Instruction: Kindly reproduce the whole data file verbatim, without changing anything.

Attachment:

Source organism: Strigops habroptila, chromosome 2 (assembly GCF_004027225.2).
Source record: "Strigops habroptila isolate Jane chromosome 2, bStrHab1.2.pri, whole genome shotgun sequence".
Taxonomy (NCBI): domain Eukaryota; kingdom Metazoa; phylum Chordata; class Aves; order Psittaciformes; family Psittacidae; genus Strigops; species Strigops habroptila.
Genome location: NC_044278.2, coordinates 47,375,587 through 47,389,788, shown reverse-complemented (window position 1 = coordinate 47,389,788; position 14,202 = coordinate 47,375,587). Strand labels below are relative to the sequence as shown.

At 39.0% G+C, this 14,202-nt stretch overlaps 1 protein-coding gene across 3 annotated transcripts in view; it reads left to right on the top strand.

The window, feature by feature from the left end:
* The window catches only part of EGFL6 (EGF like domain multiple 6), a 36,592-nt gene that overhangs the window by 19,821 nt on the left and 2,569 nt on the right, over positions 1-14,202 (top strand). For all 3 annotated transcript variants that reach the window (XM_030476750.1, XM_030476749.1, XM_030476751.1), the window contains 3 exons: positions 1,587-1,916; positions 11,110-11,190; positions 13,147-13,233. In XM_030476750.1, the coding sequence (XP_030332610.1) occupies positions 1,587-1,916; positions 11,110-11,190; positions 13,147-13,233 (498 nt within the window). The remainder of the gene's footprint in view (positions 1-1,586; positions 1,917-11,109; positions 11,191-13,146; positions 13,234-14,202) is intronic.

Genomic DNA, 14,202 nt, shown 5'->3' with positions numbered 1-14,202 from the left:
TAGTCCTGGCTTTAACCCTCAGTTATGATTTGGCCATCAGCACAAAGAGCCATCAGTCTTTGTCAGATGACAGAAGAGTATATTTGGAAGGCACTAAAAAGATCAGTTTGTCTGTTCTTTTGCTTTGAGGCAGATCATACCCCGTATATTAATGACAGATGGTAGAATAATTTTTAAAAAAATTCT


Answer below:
Source organism: Strigops habroptila, chromosome 2 (assembly GCF_004027225.2).
Source record: "Strigops habroptila isolate Jane chromosome 2, bStrHab1.2.pri, whole genome shotgun sequence".
Taxonomy (NCBI): domain Eukaryota; kingdom Metazoa; phylum Chordata; class Aves; order Psittaciformes; family Psittacidae; genus Strigops; species Strigops habroptila.
Genome location: NC_044278.2, coordinates 47,375,587 through 47,389,788, shown reverse-complemented (window position 1 = coordinate 47,389,788; position 14,202 = coordinate 47,375,587). Strand labels below are relative to the sequence as shown.

At 39.0% G+C, this 14,202-nt stretch overlaps 1 protein-coding gene across 3 annotated transcripts in view; it reads left to right on the top strand.

The window, feature by feature from the left end:
* The window catches only part of EGFL6 (EGF like domain multiple 6), a 36,592-nt gene that overhangs the window by 19,821 nt on the left and 2,569 nt on the right, over positions 1-14,202 (top strand). For all 3 annotated transcript variants that reach the window (XM_030476750.1, XM_030476749.1, XM_030476751.1), the window contains 3 exons: positions 1,587-1,916; positions 11,110-11,190; positions 13,147-13,233. In XM_030476750.1, the coding sequence (XP_030332610.1) occupies positions 1,587-1,916; positions 11,110-11,190; positions 13,147-13,233 (498 nt within the window). The remainder of the gene's footprint in view (positions 1-1,586; positions 1,917-11,109; positions 11,191-13,146; positions 13,234-14,202) is intronic.

Genomic DNA, 14,202 nt, shown 5'->3' with positions numbered 1-14,202 from the left:
TAGTCCTGGCTTTAACCCTCAGTTATGATTTGGCCATCAGCACAAAGAGCCATCAGTCTTTGTCAGATGACAGAAGAGTATATTTGGAAGGCACTAAAAAGATCAGTTTGTCTGTTCTTTTGCTTTGAGGCAGATCATACCCCGTATATTAATGACAGATGGTAGAATAATTTTTAAAAAAATTCT